Escape From Books

EscapeFromBooks_featured

Intro from Jay Allison: This piece comes from a student in the Transom Story Workshop Fall 2013. For many of the participants, this is the first radio work they’ve ever made, which is not an excuse but a cause for amazement. In their two months in Woods Hole, under the guidance of Rob Rosenthal & Sarah Reynolds and the Transom Team (along with renowned visiting teachers like, this time: Jonathan Harris, Ira Glass, and Andrea Seabrook), they learn the skills of recording, interviewing, structuring, editing, writing, voicing, mixing, etc. etc… while creating work for broadcast. The fun part is not that they just learn the rules, but that they also break them creatively. The harmony in these groups, as they help one another, is inspiring. We asked students to write about their challenges and what they did to surmount or circumvent them. They share their own vulnerability in order to help others, which is part of the wonder of these workshops.

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Listen to “Escape From Books”

About “Escape From Books”

I soon realized that, as much as I had tried my best to locate a story that was local in the sense that it actually took place somewhere on Cape Cod, I had found the exact opposite. The piece I did for the Creative Life series featured Elizabeth Bradfield, a poet living in North Truro. On the Cape! But what I wanted her to talk about was a project she had initiated: a virtual press that shares poetry online. Anyone can then download the poems and put them up where they live. The idea, Elizabeth said, is to have poems “escape their books.” And they have, thanks to people who print them and then stick them on walls all over the world.

Yeah. All over the world. That’s where the challenges began (well, they actually began with the very first step in producing this first radio piece ever!). I wanted to get sound that would capture how the poems actually make their way from pages in books out into streets, squares, restrooms and coffee shops (and other, very random, places). But it turned out there was not a single poem put up anywhere on the Cape. They were spread all over the U.S., and in countries all over the world, but not a single one within manageable distance!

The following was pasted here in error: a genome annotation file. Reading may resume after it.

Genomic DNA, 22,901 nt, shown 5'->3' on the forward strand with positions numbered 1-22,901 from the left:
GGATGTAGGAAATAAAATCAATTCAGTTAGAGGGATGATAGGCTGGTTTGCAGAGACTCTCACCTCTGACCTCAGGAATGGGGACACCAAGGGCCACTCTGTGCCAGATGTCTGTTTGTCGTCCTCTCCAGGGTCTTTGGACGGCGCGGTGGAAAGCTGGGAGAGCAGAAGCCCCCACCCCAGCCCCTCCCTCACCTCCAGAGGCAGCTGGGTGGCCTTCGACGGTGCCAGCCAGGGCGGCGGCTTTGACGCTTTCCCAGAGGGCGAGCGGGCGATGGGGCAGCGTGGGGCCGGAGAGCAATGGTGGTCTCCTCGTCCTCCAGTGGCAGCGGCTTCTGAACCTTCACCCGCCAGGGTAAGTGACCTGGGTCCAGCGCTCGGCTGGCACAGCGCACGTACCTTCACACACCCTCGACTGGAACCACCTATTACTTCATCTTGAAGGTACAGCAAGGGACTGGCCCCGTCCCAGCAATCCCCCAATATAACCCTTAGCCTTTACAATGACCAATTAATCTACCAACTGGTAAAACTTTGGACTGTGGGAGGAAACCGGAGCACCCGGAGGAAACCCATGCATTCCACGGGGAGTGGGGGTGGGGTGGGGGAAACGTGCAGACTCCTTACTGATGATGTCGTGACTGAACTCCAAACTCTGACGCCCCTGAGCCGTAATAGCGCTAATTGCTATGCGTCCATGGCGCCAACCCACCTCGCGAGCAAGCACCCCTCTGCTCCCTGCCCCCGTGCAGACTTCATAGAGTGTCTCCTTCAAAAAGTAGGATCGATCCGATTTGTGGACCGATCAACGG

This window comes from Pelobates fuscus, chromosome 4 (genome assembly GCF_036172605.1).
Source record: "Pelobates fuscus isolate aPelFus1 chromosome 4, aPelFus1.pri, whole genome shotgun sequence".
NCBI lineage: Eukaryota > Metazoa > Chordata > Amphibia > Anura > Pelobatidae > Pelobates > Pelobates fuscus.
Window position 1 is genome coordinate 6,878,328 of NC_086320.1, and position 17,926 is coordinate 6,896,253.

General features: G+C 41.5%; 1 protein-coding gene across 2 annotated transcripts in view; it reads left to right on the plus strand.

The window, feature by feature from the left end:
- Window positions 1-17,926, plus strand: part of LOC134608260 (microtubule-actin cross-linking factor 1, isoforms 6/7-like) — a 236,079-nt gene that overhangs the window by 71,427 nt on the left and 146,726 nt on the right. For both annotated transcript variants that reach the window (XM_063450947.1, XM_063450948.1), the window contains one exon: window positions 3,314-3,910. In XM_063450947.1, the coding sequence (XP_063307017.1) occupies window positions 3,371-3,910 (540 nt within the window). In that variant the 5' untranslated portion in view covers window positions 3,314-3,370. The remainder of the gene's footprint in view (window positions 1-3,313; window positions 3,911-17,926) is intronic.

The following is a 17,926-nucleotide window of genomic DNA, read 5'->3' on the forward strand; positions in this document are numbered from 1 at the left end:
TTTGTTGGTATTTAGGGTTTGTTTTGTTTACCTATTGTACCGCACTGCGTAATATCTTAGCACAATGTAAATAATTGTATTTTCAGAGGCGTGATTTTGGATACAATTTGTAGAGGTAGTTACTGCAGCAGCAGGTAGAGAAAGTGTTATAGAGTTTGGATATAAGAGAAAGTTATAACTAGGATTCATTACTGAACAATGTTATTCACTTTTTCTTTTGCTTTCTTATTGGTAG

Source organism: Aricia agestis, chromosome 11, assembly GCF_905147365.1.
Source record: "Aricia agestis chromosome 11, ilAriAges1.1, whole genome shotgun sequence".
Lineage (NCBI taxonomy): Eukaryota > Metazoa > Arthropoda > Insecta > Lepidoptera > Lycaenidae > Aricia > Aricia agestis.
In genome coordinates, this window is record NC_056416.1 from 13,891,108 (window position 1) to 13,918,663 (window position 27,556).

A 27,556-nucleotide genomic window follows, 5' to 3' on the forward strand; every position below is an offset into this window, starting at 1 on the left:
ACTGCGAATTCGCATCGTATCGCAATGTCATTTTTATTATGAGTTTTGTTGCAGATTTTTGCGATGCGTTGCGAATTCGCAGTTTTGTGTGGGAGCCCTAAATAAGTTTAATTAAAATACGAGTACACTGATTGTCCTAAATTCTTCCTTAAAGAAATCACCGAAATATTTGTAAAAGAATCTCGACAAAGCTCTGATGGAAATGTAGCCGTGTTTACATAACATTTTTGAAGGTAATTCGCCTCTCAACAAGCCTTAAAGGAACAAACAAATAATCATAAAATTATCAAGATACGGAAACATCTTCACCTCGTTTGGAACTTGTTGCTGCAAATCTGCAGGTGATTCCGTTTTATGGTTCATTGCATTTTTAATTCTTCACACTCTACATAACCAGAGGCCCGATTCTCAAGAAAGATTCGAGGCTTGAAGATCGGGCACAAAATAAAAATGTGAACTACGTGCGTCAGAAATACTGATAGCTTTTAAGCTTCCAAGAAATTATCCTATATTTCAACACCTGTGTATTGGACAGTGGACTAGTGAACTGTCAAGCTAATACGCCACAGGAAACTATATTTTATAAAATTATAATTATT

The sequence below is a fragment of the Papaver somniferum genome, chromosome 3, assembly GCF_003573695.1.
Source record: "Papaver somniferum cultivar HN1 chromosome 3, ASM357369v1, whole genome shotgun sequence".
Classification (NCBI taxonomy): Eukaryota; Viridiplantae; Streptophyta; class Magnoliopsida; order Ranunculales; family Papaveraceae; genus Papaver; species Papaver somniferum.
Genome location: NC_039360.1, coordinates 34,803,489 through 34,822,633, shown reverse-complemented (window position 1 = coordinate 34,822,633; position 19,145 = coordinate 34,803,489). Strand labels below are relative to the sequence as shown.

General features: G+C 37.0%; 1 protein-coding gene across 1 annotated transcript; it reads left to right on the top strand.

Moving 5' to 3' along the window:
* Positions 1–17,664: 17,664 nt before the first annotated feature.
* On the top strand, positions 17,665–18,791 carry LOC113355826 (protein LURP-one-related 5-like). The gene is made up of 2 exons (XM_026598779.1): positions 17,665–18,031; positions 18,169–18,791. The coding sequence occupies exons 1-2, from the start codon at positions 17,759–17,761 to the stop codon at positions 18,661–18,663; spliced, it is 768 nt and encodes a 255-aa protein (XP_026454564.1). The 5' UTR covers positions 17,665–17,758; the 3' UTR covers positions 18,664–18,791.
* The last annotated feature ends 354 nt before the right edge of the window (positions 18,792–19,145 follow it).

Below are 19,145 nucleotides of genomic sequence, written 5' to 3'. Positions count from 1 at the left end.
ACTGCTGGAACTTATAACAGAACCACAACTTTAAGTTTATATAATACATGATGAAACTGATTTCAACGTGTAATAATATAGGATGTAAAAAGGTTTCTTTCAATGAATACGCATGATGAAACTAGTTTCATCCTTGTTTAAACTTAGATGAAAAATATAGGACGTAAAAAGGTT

So what I did was send out emails to people who are putting up poetry, asking them if they could record themselves while doing it. It was probably my radio-newbie brain that came up with that idea (the immediate reaction of Rob, our teacher, was to ask me — very politely — if I had considered that I would get absolutely unusable tape back from someone randomly recording things with a phone) but I went ahead nonetheless. And, it turns out that was a really good thing! Lori Zimmerman, the person who was sweet enough to help me out, had recorded this great sound of ripping a piece of tape off and sticking it to the wall. Sure, the quality of the recording was not that of a professional recording, but it worked really well and captured the intimacy of the moment.

Learn more about Broadsided Press, where Elizabeth Bradfield shares poetry.

Jenny’s Sonic ID

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Listen to “Jenny’s Sonic ID”

This bit of sound is from an interview I did with Vasco Pires, a man from Falmouth who told me stories from his trips to Cape Verde, the country his grandparents once left behind. We were looking at pictures on his computer when suddenly the recording of a man came up. He was looking steadily into the camera, singing with this beautiful voice – and the song was something that he just made up as he went along! I knew immediately when I sat there with Vasco that this was a piece of sound I wanted to do something with. I just loved everything about it: the rhythm, the words, the fact that it was improvised.

Listen to More Pieces from this Story Workshop Class

Jenny Gustafsson

About
Jenny Gustafsson

Some four years ago, Jenny Gustafsson left her native Sweden for Lebanon and has since called Beirut her home. She writes independently on social and political issues, and is one of the co-founders and editors of Mashallah News, a collaborative platform for new storytelling from the Middle East. You can learn more about Jenny at her website.

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